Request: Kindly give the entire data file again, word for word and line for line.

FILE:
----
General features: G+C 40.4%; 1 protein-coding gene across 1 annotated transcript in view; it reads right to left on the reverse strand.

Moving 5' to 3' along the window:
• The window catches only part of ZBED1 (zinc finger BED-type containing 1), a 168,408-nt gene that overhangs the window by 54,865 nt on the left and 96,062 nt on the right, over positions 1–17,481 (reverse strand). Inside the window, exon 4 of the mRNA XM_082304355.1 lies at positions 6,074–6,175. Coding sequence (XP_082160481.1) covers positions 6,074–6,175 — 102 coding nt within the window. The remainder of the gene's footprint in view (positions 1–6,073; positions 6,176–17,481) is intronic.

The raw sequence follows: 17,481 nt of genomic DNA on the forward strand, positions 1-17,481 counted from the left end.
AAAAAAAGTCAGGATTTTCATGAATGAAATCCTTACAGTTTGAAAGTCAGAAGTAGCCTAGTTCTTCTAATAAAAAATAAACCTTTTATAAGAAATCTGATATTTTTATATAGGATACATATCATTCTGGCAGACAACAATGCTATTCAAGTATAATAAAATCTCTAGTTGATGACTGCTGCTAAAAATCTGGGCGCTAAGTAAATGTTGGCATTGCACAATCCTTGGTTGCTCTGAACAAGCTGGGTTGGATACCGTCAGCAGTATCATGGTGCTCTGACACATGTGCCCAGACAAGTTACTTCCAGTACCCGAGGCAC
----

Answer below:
General features: G+C 40.4%; 1 protein-coding gene across 1 annotated transcript in view; it reads right to left on the reverse strand.

Moving 5' to 3' along the window:
• The window catches only part of ZBED1 (zinc finger BED-type containing 1), a 168,408-nt gene that overhangs the window by 54,865 nt on the left and 96,062 nt on the right, over positions 1–17,481 (reverse strand). Inside the window, exon 4 of the mRNA XM_082304355.1 lies at positions 6,074–6,175. Coding sequence (XP_082160481.1) covers positions 6,074–6,175 — 102 coding nt within the window. The remainder of the gene's footprint in view (positions 1–6,073; positions 6,176–17,481) is intronic.

The raw sequence follows: 17,481 nt of genomic DNA on the forward strand, positions 1-17,481 counted from the left end.
AAAAAAAGTCAGGATTTTCATGAATGAAATCCTTACAGTTTGAAAGTCAGAAGTAGCCTAGTTCTTCTAATAAAAAATAAACCTTTTATAAGAAATCTGATATTTTTATATAGGATACATATCATTCTGGCAGACAACAATGCTATTCAAGTATAATAAAATCTCTAGTTGATGACTGCTGCTAAAAATCTGGGCGCTAAGTAAATGTTGGCATTGCACAATCCTTGGTTGCTCTGAACAAGCTGGGTTGGATACCGTCAGCAGTATCATGGTGCTCTGACACATGTGCCCAGACAAGTTACTTCCAGTACCCGAGGCAC